Investigations

  • FBC, U&E, LFTs, CRP, CXR and Urine dip for infection.
  • Acute Brain Imaging: Non contrast CT usually best as too unwell to MRI
  • MRI head is the modality of choice post acute phase when patient stable. This can help identify cortical AVM, hippocampal sclerosis, small mass lesions, and cavernomas—particularly in the temporal lobes
  • EEG may be useful if suspected Non-Convulsive status epilepsy. However a normal EEG result does not exclude epileptogenicity. Focal slowing or diffuse slowing activities are associated with a low risk of seizures whereas focal spikes, periodic literalising, or periodic bilateral discharges are associated with a higher risk.
  • LP may be needed if intracerebral infection/inflammation suspected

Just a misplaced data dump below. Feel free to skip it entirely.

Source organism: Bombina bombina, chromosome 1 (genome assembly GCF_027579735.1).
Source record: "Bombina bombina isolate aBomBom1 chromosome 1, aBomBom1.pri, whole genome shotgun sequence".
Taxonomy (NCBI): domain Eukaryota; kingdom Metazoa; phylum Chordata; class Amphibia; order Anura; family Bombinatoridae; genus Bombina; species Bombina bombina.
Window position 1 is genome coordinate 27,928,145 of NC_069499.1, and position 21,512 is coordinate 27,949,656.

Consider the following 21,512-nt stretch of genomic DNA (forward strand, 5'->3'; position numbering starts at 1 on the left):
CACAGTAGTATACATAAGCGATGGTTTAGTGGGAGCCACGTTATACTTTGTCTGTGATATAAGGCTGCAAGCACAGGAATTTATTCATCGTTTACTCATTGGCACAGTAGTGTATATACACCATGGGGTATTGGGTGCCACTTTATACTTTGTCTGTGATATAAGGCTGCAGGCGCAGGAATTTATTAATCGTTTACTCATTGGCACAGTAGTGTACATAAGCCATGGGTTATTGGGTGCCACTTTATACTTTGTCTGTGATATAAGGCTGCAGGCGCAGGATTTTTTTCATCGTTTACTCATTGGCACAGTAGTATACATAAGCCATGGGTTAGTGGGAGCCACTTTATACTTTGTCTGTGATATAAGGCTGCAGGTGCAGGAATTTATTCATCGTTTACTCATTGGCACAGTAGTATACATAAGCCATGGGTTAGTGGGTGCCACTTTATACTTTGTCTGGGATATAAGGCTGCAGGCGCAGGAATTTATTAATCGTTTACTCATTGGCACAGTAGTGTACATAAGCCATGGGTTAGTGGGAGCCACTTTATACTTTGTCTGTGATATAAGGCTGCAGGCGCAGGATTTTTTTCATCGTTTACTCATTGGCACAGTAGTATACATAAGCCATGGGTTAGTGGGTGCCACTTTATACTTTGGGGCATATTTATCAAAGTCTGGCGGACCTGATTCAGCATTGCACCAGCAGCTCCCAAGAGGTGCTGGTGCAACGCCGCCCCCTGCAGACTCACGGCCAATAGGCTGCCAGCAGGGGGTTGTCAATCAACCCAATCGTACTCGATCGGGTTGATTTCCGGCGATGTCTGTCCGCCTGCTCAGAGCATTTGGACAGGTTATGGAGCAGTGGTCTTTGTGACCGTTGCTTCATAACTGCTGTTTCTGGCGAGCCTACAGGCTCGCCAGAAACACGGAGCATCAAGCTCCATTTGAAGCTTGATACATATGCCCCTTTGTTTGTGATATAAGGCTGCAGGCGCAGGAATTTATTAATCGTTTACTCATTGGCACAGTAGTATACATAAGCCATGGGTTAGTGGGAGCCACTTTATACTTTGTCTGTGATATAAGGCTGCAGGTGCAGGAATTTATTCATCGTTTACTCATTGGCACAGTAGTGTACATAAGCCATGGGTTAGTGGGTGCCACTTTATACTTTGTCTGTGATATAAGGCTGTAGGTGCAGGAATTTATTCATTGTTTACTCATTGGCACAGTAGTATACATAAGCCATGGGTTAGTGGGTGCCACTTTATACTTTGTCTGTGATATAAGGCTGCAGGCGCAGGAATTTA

Differential of Seziures

  • Acute confusional states in older patients
  • Syncope of unknown cause/Temporarly loss of consciousness
  • Stroke recurrence

Differentials of causes

  • Space occupying lesion causing haemorrhage or mimicking infarct
  • Delirim Tremens: always consider alcohol withdrawal and if suspected give Thiamine and Chlordiazepoxide.
  • Encephalitis mimicking stroke: Consider Aciclovir if unsure
  • Hyponatraemia; Check Na/Serum and Urine osmolality

Managing Status Epilepticus

  • ABC and airway management
  • Give oxygen and protect airway
  • IV Lorazepam 1-4 mg IV.
  • IV Phenytoin 18 mg/kg Slow IV
  • ITU consult

The current evidence for management of post-stroke seizures and epilepsy is very low due to alack of RCTs [7]. Levetiracetam is probably the preferred antiepileptic drug for unprovoked post stroke seizures in terms of side effect profile and efficacy

Management